The Wild: How do you save what you love?
The Wild: How do you save what you love?

Salmon took cen­ter stage at this year’s Seat­tle Inter­na­tion­al Film Fes­ti­val, with mul­ti­ple doc­u­men­taries either direct­ly or tan­gen­tial­ly address­ing this top­ic that is so impor­tant to the Pacif­ic North­west and our environment.

Per­haps the most antic­i­pat­ed of these films (for me, at least) was “The Wild,” direct­ed by Mark Titus. It is a fol­low-up to his 2015 film “The Breach,” which I pre­vi­ous­ly reviewed here on the Cas­ca­dia Advo­cate.

But for a dif­fer­ent out­come in the 2016 pres­i­den­tial elec­tion, mak­ing “The Wild” might not have been nec­es­sary — or, at least, it would be a very dif­fer­ent film.

“The Breach” ends with the good news that Pres­i­dent Barack Oba­ma’s Envi­ron­men­tal Pro­tec­tion Agency (EPA) had issued a report con­clud­ing that a pro­posed cop­per mine in the head­wa­ters of Bris­tol Bay, Alas­ka would have a detri­men­tal impact on the salmon fish­ery. This meant that the per­mit process for the Peb­ble Mine was essen­tial­ly stopped before it started.

This was great news for Bris­tol Bay and any­one else who cares about the envi­ron­ment, espe­cial­ly salmon and their role in the envi­ron­ment. How­ev­er, as I not­ed in my 2017 arti­cle about “The Breach,” Scott Pruitt, Trump’s first head of the EPA, met with the CEO of the min­ing com­pa­ny, Peb­ble Lim­it­ed Part­ner­ship, in May of that year and hours lat­er rescind­ed he Oba­ma-era pro­pos­al to pro­tect the area.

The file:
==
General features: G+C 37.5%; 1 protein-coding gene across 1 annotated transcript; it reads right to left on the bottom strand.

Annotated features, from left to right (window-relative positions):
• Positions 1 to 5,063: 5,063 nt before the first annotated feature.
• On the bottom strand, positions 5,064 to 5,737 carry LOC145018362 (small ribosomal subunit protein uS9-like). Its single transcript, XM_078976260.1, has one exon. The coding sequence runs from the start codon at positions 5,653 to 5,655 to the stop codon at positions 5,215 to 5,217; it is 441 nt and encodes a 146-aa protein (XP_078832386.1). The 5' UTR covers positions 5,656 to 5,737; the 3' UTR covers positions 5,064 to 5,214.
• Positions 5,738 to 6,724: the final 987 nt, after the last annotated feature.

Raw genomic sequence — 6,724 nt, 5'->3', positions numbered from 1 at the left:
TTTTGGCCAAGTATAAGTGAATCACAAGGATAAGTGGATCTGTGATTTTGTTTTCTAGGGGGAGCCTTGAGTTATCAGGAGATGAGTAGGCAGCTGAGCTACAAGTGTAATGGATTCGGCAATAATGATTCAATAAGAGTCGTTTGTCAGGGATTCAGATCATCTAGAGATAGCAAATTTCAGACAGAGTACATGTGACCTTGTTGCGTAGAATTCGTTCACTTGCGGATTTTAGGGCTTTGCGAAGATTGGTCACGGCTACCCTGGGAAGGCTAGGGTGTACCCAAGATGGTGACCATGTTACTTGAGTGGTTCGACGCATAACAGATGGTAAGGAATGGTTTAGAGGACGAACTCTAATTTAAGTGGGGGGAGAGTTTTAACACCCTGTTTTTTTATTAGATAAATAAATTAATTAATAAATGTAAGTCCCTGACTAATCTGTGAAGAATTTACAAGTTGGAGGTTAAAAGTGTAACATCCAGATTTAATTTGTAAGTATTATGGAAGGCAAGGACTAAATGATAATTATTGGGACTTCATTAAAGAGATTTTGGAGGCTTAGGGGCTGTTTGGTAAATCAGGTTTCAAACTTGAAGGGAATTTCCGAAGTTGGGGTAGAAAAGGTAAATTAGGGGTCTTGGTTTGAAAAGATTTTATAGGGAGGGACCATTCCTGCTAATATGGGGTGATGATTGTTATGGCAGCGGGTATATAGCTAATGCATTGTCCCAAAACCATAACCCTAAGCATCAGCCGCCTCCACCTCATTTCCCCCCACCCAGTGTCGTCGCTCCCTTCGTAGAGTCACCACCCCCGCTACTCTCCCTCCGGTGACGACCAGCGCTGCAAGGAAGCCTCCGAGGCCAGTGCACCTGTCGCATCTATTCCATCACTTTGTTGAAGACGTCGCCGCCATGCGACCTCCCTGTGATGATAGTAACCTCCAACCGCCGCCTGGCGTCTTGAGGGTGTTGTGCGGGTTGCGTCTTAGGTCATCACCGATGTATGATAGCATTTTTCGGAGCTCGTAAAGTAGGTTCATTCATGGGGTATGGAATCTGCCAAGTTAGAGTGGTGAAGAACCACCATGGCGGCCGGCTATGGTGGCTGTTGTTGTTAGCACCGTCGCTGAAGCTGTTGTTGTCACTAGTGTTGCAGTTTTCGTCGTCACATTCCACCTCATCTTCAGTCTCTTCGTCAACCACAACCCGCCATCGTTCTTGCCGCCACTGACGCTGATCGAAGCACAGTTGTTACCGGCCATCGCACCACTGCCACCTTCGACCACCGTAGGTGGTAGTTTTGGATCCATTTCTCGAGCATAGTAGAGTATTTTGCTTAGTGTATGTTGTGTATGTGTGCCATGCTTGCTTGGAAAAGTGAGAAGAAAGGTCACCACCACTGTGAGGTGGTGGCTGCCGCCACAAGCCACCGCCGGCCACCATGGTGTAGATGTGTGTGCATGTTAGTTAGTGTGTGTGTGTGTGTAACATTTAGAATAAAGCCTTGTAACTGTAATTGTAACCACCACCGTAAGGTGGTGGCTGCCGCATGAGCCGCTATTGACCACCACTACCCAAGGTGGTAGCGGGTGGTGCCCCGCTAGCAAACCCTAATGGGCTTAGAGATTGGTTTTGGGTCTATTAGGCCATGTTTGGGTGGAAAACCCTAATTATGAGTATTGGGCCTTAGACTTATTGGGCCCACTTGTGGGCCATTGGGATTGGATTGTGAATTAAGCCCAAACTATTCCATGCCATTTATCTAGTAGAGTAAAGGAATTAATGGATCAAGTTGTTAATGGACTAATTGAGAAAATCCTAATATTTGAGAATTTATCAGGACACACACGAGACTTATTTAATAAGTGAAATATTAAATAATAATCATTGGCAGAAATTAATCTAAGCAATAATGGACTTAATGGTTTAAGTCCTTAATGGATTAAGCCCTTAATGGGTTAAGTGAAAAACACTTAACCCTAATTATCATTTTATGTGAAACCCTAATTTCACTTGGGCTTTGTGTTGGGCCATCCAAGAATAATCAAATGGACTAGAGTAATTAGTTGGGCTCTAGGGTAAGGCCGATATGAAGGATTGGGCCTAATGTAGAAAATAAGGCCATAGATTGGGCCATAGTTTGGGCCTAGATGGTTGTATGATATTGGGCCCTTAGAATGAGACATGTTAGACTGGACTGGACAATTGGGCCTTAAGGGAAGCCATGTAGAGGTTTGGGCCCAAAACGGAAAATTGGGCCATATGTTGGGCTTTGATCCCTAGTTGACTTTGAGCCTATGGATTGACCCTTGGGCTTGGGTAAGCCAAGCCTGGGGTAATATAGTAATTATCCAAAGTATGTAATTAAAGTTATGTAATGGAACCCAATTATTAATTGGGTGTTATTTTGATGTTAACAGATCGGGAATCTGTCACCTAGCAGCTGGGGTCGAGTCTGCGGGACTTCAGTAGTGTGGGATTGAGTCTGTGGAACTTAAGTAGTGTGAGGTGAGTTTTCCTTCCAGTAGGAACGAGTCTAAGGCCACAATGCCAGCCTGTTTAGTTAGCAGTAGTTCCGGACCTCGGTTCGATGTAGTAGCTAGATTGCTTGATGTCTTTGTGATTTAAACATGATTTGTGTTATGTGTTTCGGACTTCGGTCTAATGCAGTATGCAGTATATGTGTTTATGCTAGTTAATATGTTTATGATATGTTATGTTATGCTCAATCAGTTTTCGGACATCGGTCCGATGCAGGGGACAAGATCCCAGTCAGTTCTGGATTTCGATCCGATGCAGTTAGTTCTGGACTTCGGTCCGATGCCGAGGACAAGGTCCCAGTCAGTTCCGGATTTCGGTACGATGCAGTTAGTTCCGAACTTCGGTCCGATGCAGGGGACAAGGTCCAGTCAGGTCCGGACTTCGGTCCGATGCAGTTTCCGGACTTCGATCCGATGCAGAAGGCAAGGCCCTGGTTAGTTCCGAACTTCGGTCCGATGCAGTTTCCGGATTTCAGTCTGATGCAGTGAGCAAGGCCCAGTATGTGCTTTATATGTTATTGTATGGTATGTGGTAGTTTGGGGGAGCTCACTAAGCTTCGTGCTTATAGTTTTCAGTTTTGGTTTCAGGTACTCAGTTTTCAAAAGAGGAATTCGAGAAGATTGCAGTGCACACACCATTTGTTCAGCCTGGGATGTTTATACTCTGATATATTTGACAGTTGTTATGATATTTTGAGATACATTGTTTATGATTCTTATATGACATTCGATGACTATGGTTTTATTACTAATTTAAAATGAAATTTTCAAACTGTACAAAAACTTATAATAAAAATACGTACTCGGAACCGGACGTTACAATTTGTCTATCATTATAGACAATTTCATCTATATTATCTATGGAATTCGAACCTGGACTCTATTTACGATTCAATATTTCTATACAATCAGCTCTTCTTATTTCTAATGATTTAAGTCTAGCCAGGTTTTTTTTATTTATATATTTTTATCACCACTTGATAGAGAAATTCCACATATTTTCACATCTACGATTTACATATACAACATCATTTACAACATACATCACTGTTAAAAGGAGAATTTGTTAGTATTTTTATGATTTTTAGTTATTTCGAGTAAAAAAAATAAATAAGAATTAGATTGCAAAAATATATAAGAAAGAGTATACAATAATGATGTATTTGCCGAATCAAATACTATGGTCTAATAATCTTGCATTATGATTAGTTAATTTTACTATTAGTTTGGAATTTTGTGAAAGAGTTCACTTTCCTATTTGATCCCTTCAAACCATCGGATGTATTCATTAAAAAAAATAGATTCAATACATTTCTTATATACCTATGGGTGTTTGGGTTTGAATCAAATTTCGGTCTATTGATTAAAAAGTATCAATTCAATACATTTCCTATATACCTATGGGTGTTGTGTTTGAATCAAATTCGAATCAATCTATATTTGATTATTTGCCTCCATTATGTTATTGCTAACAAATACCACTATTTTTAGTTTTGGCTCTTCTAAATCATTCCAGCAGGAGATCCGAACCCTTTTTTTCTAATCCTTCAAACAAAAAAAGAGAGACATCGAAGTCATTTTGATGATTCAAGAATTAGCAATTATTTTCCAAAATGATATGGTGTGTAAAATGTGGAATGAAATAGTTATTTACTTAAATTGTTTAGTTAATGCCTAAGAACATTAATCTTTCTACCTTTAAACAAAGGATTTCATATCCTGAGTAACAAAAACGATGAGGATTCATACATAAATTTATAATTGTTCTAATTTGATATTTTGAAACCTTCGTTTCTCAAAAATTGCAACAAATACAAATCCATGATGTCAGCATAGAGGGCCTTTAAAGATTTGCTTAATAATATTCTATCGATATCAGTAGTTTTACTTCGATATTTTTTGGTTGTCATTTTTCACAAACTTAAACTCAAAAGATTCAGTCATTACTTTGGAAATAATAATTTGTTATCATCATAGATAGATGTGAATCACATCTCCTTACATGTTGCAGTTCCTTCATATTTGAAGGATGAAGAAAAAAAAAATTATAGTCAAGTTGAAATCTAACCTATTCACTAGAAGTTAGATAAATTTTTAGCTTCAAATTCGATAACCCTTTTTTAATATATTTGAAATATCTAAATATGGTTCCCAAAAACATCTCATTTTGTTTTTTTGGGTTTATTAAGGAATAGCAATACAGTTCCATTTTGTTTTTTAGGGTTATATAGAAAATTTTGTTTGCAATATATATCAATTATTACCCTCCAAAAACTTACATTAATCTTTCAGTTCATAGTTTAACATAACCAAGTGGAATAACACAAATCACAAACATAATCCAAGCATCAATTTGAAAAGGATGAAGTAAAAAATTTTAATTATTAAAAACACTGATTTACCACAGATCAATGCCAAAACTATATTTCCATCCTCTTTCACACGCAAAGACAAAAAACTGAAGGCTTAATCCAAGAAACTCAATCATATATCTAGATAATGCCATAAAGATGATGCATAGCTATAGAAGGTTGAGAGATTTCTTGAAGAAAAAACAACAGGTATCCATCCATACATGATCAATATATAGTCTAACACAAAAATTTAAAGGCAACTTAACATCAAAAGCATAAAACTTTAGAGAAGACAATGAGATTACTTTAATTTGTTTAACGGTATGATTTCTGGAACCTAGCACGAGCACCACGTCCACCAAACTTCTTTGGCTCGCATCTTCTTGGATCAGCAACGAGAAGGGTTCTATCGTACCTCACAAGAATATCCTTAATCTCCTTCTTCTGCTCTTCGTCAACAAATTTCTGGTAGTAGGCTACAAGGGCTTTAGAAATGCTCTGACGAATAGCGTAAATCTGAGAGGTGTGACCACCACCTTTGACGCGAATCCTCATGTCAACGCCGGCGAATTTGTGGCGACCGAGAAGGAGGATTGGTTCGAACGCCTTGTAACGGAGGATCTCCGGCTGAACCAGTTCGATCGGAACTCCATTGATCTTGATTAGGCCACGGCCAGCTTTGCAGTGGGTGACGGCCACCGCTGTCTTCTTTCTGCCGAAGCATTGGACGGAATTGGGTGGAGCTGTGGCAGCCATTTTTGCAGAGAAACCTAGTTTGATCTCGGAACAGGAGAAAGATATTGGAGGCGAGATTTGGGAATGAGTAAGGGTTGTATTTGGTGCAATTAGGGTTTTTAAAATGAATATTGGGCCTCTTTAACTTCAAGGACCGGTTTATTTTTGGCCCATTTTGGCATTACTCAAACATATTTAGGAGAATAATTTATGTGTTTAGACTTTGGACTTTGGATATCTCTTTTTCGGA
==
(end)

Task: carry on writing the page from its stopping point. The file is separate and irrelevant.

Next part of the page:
Cover poster for The Wild
World pre­miere poster for The Wild

This brings us to the start of “The Wild.” Hav­ing pre­vi­ous­ly thought this one bat­tle for salmon was already won, Titus now had to ask him­self, and through the sub­ti­tle of the film, asks all of us, “how do you save what you love?”

At the first screen­ing of “The Wild”, which was the world pre­miere of the film, Titus intro­duced the film with his answer: that “con­nec­tion, ulti­mate­ly, can save us.”

In the film he con­nects with many activists, both every­day cit­i­zens and local and nation­al celebri­ties, dis­cussing their con­nec­tion to Alaska’s Bris­tol Bay, the east­ern-most arm of the Bering Sea, and what they are doing to try to pro­tect it.

Renowned Seat­tle chef and restau­ra­teur Tom Dou­glas, who was also at the pre­miere, notes in the film that it’s eas­i­er to main­tain a unblem­ished habi­tat like Bris­tol Bay than to try to recov­er salmon in places like Seat­tle where humans have already caused so much envi­ron­men­tal damage.

A school of sockeye
The Wild
Release Year: 2019
Direc­tor: Mark Titus
Run­ning Time: 60 min­utes

Watch trail­er

Bris­tol Bay is the last remain­ing undam­aged salmon fish­ery in the world, and it has been sup­port­ing a Native Amer­i­can sub­sis­tence cul­ture for over four-thou­sand years. There are also very active com­mer­cial and sport fish­ing indus­tries, with a total of 14,000 jobs con­nect­ed to the fishery.

Even with all of this fish­ing, the fish­ery is close­ly and sus­tain­ably man­aged so that salmon pop­u­la­tion does not decrease.